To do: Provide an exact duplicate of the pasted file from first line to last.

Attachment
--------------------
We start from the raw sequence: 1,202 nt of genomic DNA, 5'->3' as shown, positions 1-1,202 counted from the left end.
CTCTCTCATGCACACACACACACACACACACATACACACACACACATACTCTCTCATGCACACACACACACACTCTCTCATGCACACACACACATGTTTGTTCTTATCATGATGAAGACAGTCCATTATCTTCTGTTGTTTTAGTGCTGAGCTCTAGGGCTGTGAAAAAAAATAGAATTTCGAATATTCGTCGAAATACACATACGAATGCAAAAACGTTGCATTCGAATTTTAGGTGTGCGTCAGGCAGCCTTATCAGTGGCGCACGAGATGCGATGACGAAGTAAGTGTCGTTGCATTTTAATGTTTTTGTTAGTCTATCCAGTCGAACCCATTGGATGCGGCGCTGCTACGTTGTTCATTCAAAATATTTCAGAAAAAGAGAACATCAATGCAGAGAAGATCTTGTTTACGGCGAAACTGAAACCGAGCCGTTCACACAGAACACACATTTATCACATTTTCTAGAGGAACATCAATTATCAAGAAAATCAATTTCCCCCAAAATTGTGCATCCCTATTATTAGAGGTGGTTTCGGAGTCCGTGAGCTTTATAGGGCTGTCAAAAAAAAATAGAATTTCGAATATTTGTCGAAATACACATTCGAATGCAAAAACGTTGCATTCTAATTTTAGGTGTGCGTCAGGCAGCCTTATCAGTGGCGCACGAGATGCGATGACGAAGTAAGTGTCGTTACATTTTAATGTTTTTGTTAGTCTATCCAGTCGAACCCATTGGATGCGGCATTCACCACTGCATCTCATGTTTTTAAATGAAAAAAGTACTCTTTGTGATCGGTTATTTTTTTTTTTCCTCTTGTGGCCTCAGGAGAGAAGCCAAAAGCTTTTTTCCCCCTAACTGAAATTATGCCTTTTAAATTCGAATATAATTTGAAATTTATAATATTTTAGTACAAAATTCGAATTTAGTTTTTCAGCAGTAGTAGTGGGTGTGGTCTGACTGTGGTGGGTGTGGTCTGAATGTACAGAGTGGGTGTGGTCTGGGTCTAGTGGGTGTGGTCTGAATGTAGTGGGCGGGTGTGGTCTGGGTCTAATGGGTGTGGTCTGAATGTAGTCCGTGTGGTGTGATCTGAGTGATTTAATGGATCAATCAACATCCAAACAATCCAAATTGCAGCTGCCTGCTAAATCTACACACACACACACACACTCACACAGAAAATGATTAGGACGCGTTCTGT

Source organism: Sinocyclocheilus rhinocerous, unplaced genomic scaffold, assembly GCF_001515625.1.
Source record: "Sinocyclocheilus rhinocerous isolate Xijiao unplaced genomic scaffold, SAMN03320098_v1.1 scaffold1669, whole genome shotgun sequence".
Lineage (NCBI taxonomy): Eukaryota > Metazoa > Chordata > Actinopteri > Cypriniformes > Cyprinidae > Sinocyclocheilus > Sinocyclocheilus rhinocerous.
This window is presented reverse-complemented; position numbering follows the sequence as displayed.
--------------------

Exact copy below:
We start from the raw sequence: 1,202 nt of genomic DNA, 5'->3' as shown, positions 1-1,202 counted from the left end.
CTCTCTCATGCACACACACACACACACACACATACACACACACACATACTCTCTCATGCACACACACACACACTCTCTCATGCACACACACACATGTTTGTTCTTATCATGATGAAGACAGTCCATTATCTTCTGTTGTTTTAGTGCTGAGCTCTAGGGCTGTGAAAAAAAATAGAATTTCGAATATTCGTCGAAATACACATACGAATGCAAAAACGTTGCATTCGAATTTTAGGTGTGCGTCAGGCAGCCTTATCAGTGGCGCACGAGATGCGATGACGAAGTAAGTGTCGTTGCATTTTAATGTTTTTGTTAGTCTATCCAGTCGAACCCATTGGATGCGGCGCTGCTACGTTGTTCATTCAAAATATTTCAGAAAAAGAGAACATCAATGCAGAGAAGATCTTGTTTACGGCGAAACTGAAACCGAGCCGTTCACACAGAACACACATTTATCACATTTTCTAGAGGAACATCAATTATCAAGAAAATCAATTTCCCCCAAAATTGTGCATCCCTATTATTAGAGGTGGTTTCGGAGTCCGTGAGCTTTATAGGGCTGTCAAAAAAAAATAGAATTTCGAATATTTGTCGAAATACACATTCGAATGCAAAAACGTTGCATTCTAATTTTAGGTGTGCGTCAGGCAGCCTTATCAGTGGCGCACGAGATGCGATGACGAAGTAAGTGTCGTTACATTTTAATGTTTTTGTTAGTCTATCCAGTCGAACCCATTGGATGCGGCATTCACCACTGCATCTCATGTTTTTAAATGAAAAAAGTACTCTTTGTGATCGGTTATTTTTTTTTTTCCTCTTGTGGCCTCAGGAGAGAAGCCAAAAGCTTTTTTCCCCCTAACTGAAATTATGCCTTTTAAATTCGAATATAATTTGAAATTTATAATATTTTAGTACAAAATTCGAATTTAGTTTTTCAGCAGTAGTAGTGGGTGTGGTCTGACTGTGGTGGGTGTGGTCTGAATGTACAGAGTGGGTGTGGTCTGGGTCTAGTGGGTGTGGTCTGAATGTAGTGGGCGGGTGTGGTCTGGGTCTAATGGGTGTGGTCTGAATGTAGTCCGTGTGGTGTGATCTGAGTGATTTAATGGATCAATCAACATCCAAACAATCCAAATTGCAGCTGCCTGCTAAATCTACACACACACACACACACTCACACAGAAAATGATTAGGACGCGTTCTGT

Source organism: Sinocyclocheilus rhinocerous, unplaced genomic scaffold, assembly GCF_001515625.1.
Source record: "Sinocyclocheilus rhinocerous isolate Xijiao unplaced genomic scaffold, SAMN03320098_v1.1 scaffold1669, whole genome shotgun sequence".
Lineage (NCBI taxonomy): Eukaryota > Metazoa > Chordata > Actinopteri > Cypriniformes > Cyprinidae > Sinocyclocheilus > Sinocyclocheilus rhinocerous.
This window is presented reverse-complemented; position numbering follows the sequence as displayed.